Andreozzi et al.14 observed significant impairment of QOL in the population with CVD, especially in the PC domains of the SF-36, in patients in classes 4, 5 and 6. The group of patients with CEAP 4 showed greater involvement of the domains relating to mental health than of those relating to physical health, and also showed worse scores in SF-36 than did patients with clinical classifications of CEAP 5 and 6. These authors believed that patients with open ulcers (class 6) or healed ulcers (class 5) who were already at an advanced stage of the disease had gradually adapted to the conditions imposed by CVD14. In the present study, when the results from the SF-36 scores in patients classified as CEAP 4, 5 and 6 were observed separately, it could be seen that there were higher scores as the disease worsened, which means that there was a trend for patients with more advanced forms of the disease to have a poorer perception of their QOL, especially in relation to the PC domains of the SF-36.
Although generic instruments such as the SF-36 reflect the impact of disease on general aspects of health and have the advantage of allowing comparisons between individuals with different diseases, they are less sensitive for exploring the effects of illness on QOL among individuals or populations with a specific disease13,20. It is possible that inclusion of specific instruments for assessment might be more sensitive for identifying the real impact of disease on the QOL of the population with CVD20.
The symptoms caused by CVD can also directly influence QOL5, but their presence, intensity and duration were not evaluated in the present study. The presence of symptoms such as throbbing, itching, pain and cramps is associated with limitations to activities of daily living and functional performance, along with psychological changes and changes to perceptions of health condition5 ,7-11. In addition to symptoms, other points that need to be further investigated in this population are the physical and functional limitations generated by CVD and how such changes might influence QOL.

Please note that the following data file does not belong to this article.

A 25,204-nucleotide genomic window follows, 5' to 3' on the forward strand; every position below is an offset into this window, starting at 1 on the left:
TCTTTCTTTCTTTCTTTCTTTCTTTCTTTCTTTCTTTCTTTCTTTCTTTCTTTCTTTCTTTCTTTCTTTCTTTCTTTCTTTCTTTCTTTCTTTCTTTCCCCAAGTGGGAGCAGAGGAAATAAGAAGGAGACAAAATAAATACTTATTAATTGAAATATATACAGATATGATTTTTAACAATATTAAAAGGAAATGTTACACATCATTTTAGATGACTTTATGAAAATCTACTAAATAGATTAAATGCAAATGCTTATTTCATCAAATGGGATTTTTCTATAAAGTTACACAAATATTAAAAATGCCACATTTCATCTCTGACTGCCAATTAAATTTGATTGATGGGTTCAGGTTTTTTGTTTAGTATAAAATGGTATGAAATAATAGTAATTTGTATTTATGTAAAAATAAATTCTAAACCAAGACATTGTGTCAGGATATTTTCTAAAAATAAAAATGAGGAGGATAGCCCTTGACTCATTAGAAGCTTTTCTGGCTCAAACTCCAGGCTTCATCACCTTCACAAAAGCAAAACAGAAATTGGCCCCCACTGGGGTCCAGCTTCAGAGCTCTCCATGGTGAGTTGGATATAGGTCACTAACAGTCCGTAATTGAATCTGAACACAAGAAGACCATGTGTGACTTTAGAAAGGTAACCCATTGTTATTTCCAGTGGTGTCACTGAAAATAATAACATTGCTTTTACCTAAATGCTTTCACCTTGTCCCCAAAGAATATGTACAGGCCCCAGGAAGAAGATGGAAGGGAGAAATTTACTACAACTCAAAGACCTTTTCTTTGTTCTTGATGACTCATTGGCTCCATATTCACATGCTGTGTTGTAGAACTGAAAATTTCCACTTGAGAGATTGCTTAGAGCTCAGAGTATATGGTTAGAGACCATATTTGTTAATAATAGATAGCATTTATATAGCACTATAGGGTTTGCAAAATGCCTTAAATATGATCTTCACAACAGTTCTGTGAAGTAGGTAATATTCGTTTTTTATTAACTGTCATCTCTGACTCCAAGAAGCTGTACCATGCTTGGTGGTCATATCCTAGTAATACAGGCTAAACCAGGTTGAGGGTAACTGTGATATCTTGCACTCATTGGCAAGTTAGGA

Individuals with CVD present impaired QOL, especially those with more severe venous involvement (CEAP 4, 5 and 6). Physical and functional characteristics were compromised more severely in this population, but the possibility that emotional characteristics might also be compromised cannot be ruled out.
Assessment of QOL among patients with CVD is often neglected by professionals dealing with this population. It is important to emphasize that such assessments can provide important information on limitations imposed by the disease on individuals' lives that often cannot be obtained in traditional evaluations, and that such assessments can direct professionals towards the best therapeutic approach.
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Correspondence to: Received: 23/06/2008
Regina Márcia Faria de Moura
Rua Nascimento Gurgel, 21/1503
Belo Horizonte (MG), Brazil